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					Wendi M. Brooks

Intro to Lit

Professor Maguire

11 March, 2004

                    Moms and their Daughters

    The story “Who’s Irish” by Gish Jen is a story of an

elderly Chinese woman , living in America, trying to help

her daughter and her family raise her granddaughter Sophie.

She struggles while watching Sophie grow up in this culture

and wishes to discipline her the way a proper Chinese girl

is raised. This brings conflict between the grandmother and

her daughter, Sophie’s mother. The two women argue and

eventually have very little involvement in each other’s

lives. The idea of conflict between mother and daughter is

seen in other stories. In “A Short Story” a grown woman has

decided to visit her mother and step-father. She is going

back to visit and she is dreading it. She even takes drugs

in order to mellow herself out for this occasion. When she

gets to the house she sees her mother and the step-father

whom she hates. This story ends quite a lot worse than the

mother and daughter not communicating or being involved in

each other’s lives. Instead, the daughter kills her mother,

to either save her from a boring life with this horrible

man, or just out of spite for a bad life. These stories
both deal with relationships between mothers and daughters,

even though they are very different.

    In “Who’s Irish” the grandmother states “In China,

daughter take care of mother. Here it is the other way

around. Mother help daughter; mother ask, Anything else I

can do? Otherwise daughter complain mother is not

supportive. I tell daughter, We do not have this word in

Chinese, supportive” (Jen 179). Here we see that she is

struggling to become accustomed to the way American family

works. In America people are selfish, and we see in this

story that Natalie, the daughter, expects her mom to do as

much for her as she can, and not to interfere with her way

of discipline at the same time. She does not respect her

mother’s culture and has completely abandoned her customs

and cultures. This type of mother daughter relationship we

don’t see. Instead both mother and daughter have issues

with each other. It is more as though the daughter is angry

at her mother for marrying this man, who she obviously

dislikes greatly. However, the mother is dead set on

defending herself and her husband by stating “I chose him”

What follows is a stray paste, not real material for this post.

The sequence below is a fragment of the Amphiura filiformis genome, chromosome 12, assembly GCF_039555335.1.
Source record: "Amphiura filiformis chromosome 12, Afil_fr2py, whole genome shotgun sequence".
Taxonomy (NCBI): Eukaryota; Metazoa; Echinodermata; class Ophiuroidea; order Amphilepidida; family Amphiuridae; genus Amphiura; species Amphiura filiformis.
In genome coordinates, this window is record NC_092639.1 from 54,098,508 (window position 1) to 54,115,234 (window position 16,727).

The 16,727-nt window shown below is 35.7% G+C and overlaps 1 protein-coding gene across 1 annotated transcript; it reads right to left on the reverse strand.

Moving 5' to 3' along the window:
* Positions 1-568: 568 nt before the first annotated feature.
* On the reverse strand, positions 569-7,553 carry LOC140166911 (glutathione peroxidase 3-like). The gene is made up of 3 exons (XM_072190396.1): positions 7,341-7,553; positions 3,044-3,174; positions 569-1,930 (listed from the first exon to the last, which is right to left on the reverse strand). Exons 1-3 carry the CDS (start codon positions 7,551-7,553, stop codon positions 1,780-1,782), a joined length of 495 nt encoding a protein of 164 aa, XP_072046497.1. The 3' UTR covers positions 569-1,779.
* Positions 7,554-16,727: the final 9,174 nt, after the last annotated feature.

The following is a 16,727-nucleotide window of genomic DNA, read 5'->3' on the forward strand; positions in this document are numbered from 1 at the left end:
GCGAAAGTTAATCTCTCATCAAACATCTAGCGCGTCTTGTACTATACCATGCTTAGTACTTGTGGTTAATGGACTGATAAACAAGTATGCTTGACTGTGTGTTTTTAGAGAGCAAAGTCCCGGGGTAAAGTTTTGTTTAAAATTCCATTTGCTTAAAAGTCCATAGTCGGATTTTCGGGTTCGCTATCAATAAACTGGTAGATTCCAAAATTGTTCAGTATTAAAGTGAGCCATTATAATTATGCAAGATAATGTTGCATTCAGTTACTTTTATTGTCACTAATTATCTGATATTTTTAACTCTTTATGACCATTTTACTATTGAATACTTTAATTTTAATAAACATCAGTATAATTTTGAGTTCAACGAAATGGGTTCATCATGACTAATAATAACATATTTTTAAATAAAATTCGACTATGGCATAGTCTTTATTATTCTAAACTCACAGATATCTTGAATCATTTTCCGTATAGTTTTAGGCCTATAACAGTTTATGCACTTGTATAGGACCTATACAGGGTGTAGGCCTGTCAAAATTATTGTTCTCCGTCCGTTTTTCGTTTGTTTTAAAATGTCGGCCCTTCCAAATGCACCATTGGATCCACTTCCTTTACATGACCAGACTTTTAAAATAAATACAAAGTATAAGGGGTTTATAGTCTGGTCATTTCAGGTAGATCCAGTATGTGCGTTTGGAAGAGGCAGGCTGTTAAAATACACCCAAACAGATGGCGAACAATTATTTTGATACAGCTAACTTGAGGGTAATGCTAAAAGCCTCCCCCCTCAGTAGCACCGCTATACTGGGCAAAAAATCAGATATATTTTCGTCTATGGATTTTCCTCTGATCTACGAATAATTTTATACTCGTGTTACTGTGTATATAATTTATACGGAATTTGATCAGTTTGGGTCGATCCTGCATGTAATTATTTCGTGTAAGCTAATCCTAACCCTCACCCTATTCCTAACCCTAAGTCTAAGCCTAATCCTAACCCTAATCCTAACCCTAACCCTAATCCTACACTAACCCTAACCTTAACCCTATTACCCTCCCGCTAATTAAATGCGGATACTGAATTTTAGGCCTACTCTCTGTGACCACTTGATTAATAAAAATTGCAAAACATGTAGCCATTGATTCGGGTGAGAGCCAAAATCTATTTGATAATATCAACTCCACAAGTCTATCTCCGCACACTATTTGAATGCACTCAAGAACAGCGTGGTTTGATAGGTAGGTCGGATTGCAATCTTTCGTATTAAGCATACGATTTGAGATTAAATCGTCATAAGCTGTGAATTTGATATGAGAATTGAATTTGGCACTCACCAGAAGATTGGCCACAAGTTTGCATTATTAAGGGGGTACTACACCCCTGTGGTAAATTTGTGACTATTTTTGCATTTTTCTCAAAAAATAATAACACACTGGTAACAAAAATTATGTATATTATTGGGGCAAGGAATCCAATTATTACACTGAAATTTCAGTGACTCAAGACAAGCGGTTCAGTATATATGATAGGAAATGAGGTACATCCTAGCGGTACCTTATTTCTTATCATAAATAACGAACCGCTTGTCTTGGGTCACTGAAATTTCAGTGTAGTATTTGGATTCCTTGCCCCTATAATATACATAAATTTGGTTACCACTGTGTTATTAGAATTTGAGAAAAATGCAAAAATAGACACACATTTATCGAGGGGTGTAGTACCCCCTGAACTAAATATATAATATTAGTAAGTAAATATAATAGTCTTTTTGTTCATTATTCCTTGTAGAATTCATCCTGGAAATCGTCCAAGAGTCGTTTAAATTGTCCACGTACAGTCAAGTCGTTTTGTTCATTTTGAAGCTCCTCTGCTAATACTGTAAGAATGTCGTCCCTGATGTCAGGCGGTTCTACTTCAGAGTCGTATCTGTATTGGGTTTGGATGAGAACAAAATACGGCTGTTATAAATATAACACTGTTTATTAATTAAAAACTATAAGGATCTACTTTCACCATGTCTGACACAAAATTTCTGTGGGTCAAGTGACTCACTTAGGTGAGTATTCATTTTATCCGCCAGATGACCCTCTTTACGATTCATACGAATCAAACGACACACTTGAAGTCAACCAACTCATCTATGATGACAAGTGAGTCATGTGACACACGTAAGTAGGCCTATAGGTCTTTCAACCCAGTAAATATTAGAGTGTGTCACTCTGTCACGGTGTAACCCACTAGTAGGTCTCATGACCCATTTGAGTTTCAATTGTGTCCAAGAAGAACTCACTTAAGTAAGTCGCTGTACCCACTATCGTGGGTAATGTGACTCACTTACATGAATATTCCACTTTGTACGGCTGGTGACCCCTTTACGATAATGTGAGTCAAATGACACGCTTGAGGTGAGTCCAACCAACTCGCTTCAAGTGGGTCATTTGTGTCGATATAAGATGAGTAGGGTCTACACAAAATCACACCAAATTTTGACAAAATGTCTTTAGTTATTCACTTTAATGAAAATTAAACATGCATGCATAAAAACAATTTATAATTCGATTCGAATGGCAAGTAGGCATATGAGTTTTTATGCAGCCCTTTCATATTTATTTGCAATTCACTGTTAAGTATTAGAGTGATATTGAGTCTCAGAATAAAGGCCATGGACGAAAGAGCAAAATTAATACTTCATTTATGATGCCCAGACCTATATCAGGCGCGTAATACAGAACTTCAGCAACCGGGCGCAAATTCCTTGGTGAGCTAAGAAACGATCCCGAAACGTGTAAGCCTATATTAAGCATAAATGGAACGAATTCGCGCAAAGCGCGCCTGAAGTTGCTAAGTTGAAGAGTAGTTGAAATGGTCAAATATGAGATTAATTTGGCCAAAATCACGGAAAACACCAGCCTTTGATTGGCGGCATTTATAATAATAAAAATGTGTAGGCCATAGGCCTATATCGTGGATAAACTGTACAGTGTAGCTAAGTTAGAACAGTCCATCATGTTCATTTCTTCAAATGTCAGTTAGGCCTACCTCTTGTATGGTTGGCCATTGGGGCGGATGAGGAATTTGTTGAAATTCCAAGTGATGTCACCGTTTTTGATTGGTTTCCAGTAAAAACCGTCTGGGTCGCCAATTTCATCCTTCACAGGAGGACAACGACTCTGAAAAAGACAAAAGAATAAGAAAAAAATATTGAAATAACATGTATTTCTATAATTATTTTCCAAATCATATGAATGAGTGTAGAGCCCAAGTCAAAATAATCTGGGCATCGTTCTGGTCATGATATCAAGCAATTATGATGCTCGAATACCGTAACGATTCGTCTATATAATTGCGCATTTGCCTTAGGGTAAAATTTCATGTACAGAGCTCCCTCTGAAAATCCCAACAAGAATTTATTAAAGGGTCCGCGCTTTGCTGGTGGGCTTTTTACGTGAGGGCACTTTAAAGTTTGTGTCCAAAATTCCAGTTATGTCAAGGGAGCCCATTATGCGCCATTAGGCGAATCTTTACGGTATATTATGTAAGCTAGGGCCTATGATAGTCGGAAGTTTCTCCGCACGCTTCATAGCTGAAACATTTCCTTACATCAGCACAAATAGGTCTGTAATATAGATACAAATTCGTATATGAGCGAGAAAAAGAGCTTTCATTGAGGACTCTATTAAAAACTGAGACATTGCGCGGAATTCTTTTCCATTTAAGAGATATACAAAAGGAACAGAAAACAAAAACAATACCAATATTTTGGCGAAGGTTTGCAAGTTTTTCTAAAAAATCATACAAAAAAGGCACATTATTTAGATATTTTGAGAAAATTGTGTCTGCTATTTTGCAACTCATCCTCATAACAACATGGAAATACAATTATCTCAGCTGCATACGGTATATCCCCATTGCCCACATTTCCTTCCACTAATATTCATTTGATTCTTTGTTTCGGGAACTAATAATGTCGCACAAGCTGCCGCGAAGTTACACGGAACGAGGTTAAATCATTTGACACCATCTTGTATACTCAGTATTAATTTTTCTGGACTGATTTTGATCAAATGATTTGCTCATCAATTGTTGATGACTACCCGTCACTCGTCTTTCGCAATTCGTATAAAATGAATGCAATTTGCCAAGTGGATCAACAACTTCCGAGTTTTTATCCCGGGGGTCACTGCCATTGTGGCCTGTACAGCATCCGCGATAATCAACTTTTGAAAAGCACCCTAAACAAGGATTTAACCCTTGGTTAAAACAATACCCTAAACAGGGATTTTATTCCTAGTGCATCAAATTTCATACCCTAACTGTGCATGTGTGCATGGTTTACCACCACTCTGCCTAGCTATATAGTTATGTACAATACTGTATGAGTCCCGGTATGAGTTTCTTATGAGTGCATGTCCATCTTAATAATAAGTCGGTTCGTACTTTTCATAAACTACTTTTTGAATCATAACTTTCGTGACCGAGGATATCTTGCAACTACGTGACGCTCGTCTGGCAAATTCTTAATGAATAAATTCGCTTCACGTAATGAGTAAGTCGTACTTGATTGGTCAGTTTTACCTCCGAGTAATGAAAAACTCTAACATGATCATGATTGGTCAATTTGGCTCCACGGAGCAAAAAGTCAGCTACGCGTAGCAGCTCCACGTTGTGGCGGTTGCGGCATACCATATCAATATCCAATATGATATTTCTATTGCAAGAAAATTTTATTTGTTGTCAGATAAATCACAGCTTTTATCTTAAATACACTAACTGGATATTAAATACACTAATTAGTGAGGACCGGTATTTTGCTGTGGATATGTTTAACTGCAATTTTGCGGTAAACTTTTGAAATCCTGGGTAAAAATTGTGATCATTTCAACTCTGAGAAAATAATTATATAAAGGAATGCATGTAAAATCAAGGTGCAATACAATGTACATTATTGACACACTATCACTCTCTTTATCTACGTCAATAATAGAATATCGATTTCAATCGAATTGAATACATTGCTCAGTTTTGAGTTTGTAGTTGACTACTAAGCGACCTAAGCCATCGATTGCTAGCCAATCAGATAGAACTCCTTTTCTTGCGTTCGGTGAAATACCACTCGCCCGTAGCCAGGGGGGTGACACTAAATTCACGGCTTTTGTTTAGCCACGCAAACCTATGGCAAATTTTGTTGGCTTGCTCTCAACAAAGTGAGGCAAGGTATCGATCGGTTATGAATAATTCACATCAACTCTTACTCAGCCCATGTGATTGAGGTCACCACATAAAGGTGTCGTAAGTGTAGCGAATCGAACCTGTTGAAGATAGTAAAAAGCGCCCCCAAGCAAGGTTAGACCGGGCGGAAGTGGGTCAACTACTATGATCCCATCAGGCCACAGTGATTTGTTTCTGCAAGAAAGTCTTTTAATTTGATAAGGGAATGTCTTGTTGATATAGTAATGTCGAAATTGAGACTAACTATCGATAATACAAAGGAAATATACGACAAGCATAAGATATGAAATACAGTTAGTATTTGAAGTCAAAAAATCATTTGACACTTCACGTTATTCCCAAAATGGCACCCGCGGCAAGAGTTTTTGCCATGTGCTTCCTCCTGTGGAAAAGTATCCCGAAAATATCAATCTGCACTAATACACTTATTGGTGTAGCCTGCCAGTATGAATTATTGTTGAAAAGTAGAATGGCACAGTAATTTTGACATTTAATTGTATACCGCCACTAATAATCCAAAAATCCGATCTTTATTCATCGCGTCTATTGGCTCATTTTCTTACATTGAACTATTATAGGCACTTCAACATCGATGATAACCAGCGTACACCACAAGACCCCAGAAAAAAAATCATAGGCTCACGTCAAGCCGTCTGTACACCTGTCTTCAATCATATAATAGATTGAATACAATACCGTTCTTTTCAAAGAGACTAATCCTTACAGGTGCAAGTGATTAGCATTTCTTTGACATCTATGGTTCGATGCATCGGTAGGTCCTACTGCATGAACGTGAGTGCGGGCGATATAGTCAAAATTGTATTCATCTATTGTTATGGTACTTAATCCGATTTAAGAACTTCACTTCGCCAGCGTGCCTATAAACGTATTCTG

(Bowering 543). She is content in living a monotonous life

of television re-runs and being her husband’s maid. Donna

has become tired of being the one that is cast aside for

her mother to ignore her for her new husband. She isn’t
able to accept her mother in this role and decided to take

her out of the picture all together by killing her.

    In “A Short Story” we do see that Donna loves her

mother very much, but isn’t willing, or able to adjust to

the idea of her step-father. The story states “Donna wanted

to be with her mother, and especially because she never

wrote letters home. She did not even imagine writing “Mrs.

A Jacobsen” on an envelope. She felt as if, yes, she still

loved her mother, that strange older woman in polyester

slacks, though they had not once spoken to each other on

the telephone since Jacobsen had mounted her as his casual

season’s trophy” (Bowering 544). In contrast to “Who’s

Irish” we don’t see this problem with the husband as

clearly, although we do see that the grandmother has a

slight issue with John because he is lazy and doesn’t help

support the family financially or help take care of Sophie.

“Who’s Irish” doesn’t show this violence and anger like “A

Short Story”, although it does have some, where the

grandmother spanks little Sophie and then hurts her with

the stick while trying to get her to come out of the hole

at the park. Obviously Donna lived a very depressing and

messed up life in order for her to blow her mother’s face

off, trying to save her from her new husband.
    The two stories aren’t very similar in the way they

depict mother and daughter relationships. One shows the

mother and daughter having differences and difficulties

dealing with Sophie, whereas the other story shows a mother

and daughter who love each other very much being torn apart

because of a man. Unfortunately “A Short Story” ends very

dramatically and traumatically with Donna killing her

mother, most likely to save her from the life she was

living. Donna then went into the woods and we think

possibly killed herself. It is universally known that kids

and parents have their issues and it is common for mothers

and daughters to fight. These stories just happen to show

extreme cases of this, where the relationships are ended.